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Publisher\Editor Don Canaan

                     March 20, 1995, V3, #50
All the News the Big Guys Missed

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Arabs Attack Hebron Israeli Bus

By Al Pessin (Jerusalem)

At least two Israeli settlers were killed and five more injured Sunday evening near the West Bank town of Hebron when the bus on which they were riding was fired upon.

Officials say the bus was near an intersection just outside of Hebron when the gunfire started. Most Israelis consider the area too dangerous even to drive through. But settlers who live there travel the roads daily by car and by public buses, such as the one hit on Sunday, which runs between Jerusalem and the large Israeli settlement of Kiryat Arba, which borders Hebron.

Kiryat Arba is home to many extremist Jews who consider themselves to be at war with all Palestinians for control of the Holy Land. Hebron is home to a large number of extremist Palestinians, who are determined to oust the settlers and to take over all of Israel.

This is the first serious attack on Israelis since a bombing near Tel Aviv in January. Since then, the government has re-doubled its efforts to provide security inside Israel's pre-1967 borders by preventing most Palestinians from crossing army checkpoints. Prime Minister Yitzhak Rabin is committed to also provide security for the approximately 120,000 settlers who live among nearly 3 million Palestinians in the West Bank and Gaza. But he has made clear that protecting what he calls "sovereign Israel" is his main priority.

The government is now working on a plan to further strengthen separation between predominantly-Jewish and predominantly Palestinian areas. But that would not prevent attacks such as Sunday's near Hebron. In fact, settlers say, the government's policy puts them significantly more at risk.

Still, Sunday's attack did not have the hallmarks of the well-planned, generally successful suicide attacks in the heart of Israel that have plagued the country in recent months. This incident is more in the pattern of other drive-by shootings in Gaza and the West Bank. Such shootings usually involve settlers in their cars, but this time the attackers chose a larger target.

Rabin Government Receives Plan to Prevent Terrorism

By Al Pessin (Jerusalem)

Israel's police minister has presented a plan to the prime minister for security arrangements designed to separate Israelis and Palestinians and prevent terrorism. This controversial plan is related to the next phase of Palestinian autonomy now under discussion.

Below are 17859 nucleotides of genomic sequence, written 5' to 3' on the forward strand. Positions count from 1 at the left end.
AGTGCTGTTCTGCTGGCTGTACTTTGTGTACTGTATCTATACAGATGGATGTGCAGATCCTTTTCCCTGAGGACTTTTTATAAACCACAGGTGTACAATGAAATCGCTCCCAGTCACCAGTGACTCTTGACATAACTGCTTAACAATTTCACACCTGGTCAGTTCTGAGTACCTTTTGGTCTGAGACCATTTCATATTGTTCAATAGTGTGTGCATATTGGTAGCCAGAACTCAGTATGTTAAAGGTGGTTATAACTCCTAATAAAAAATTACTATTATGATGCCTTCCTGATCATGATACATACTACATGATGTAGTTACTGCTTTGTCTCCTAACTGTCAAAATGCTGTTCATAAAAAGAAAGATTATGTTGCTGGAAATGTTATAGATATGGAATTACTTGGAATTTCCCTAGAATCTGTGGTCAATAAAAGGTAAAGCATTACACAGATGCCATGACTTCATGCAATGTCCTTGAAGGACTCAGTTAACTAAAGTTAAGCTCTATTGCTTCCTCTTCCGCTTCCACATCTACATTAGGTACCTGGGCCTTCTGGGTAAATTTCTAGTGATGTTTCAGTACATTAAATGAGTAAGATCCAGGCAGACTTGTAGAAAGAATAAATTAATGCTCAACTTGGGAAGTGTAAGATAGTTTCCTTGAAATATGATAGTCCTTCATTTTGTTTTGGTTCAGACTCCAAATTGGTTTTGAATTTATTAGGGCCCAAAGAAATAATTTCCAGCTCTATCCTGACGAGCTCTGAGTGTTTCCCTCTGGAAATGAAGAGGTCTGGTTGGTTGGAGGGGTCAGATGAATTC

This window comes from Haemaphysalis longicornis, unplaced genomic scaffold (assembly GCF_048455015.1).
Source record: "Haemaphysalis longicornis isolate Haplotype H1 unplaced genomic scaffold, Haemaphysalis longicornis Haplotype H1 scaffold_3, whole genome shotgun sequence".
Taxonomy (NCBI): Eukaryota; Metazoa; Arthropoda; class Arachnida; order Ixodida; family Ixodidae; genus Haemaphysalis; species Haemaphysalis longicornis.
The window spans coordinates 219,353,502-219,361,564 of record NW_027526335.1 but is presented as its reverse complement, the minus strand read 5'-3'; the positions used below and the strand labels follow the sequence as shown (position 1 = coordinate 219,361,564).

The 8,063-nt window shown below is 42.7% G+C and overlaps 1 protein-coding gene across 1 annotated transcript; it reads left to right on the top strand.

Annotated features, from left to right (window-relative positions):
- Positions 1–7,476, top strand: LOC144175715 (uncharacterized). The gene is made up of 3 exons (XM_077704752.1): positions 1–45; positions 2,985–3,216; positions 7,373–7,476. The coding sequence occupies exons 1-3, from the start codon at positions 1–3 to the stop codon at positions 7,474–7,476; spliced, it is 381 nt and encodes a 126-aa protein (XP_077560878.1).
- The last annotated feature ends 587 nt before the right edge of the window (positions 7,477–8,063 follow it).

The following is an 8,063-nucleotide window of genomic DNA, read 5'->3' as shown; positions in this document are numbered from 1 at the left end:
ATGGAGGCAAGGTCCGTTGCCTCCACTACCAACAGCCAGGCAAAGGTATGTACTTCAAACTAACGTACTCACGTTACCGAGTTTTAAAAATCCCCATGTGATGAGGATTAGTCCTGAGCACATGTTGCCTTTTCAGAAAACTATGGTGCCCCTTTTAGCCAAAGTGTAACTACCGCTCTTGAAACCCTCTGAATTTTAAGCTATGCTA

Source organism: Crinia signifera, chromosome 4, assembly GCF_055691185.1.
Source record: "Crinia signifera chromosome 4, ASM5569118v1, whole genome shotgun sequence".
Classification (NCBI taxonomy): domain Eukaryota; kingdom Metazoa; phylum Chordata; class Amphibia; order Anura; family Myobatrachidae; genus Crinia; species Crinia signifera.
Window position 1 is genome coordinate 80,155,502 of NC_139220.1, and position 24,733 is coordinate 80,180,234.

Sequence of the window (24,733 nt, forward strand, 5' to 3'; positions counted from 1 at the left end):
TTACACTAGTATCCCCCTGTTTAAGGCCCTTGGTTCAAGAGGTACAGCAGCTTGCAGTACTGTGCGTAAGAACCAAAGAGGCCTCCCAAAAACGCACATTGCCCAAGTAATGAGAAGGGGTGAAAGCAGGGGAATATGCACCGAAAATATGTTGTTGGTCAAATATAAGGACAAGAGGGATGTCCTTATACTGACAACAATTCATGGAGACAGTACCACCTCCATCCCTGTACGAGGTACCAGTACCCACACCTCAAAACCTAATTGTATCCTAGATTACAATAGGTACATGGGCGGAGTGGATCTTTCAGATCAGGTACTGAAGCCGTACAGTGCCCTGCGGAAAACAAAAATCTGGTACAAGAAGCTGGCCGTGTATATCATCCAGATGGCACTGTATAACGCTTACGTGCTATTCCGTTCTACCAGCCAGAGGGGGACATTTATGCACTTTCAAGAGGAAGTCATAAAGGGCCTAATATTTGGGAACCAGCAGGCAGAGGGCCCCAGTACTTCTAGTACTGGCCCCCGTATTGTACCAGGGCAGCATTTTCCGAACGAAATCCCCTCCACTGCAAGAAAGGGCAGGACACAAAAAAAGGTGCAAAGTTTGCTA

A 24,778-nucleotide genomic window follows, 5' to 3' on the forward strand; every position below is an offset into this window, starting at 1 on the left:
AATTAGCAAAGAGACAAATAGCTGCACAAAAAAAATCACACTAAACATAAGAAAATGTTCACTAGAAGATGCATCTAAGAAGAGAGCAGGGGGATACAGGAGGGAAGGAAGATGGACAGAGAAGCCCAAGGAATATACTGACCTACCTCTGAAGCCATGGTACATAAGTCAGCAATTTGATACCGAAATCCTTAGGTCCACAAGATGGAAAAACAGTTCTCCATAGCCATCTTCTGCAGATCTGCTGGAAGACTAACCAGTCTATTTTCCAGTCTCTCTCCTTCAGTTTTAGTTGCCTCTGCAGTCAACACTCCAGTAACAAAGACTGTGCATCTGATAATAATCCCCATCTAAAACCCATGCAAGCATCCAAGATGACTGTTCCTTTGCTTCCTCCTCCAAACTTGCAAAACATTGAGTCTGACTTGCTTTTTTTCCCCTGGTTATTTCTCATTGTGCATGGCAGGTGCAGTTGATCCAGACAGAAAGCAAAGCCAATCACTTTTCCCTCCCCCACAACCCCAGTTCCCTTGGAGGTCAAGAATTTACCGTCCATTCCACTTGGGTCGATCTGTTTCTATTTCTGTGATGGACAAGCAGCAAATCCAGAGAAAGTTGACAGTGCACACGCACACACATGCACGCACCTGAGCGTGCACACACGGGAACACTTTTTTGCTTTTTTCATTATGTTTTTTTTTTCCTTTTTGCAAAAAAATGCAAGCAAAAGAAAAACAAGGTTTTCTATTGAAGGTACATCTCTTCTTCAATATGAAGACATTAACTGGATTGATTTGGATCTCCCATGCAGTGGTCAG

When Israel first captured the West Bank and Gaza in the 1967 war, many Israelis looked forward to absorbing the new territory and its Palestinian inhabitants. Some Israelis still hold such dreams, but the current government believes that view has become a minority opinion and it is committed to giving up most of the occupied territory to the Palestinian autonomy authority, in return for an end to terrorism.

Violent extremists on both sides oppose the decision, and the result has been a wave of terrorism -- mostly carried out by Palestinians.

So to stop the terror, and to prepare for the expansion of Palestinian autonomy, Israeli officials developed a policy called "separation." The prime minister asked the minister of the police, the chief of the "secret police" and other officials to draw up a plan to create a secure dividing line between Israel and the Palestinian areas. There is already a series of checkpoints, but officials admit that in addition to tens of thousands of permit-holders legally crossing into Israel every day, thousands of Palestinians sneak through illegally on back roads and footpaths.

The plan presented to the prime minister is aimed at stopping that. He approved it, and a final version is expected to be ready for debate by the full Cabinet within two weeks.

This approach to controlling terrorism and preparing for Palestinian autonomy has drawn criticism from both Israelis and Palestinians. Some Israelis believe that the price of a network of fences, electronic monitoring devices and more checkpoints is too high, at about $400 million. Other Israelis are angry because they believe such a secure line would prevent them from fulfilling their dream for Jewish control of all of biblical Palestine.

For exactly that reason, some Palestinians welcome the plan. But others are concerned that by building the secure line Israel would be unilaterally determining the future border of the Palestinian area.

The final border and the final status of the Palestinian entity are to be determined in talks scheduled to start next year. An interim stage of Palestinian autonomy is to be determined in talks now under way, with a July 1 deadline. In addition, Palestinians are concerned that such a secure line would make it even easier for Israel to seal off the Palestinian areas for security or other reasons, which has a devastating effect on their economy.

Israeli Foreign Minister Shimon Peres has called the Israeli-Palestinian peace accord something like a marriage. He says they have had the ceremony, and now they have the daily life, which is not so easy. Asked how this separation plan fits in with his marriage analogy, Peres says maybe it is a "modern marriage," with political separation and economic cooperation. Not all Palestinians, or Israelis, would likely agree with that benign description of the separation policy, but after last week's meeting it appears separation is on the way, perhaps within the next several months.

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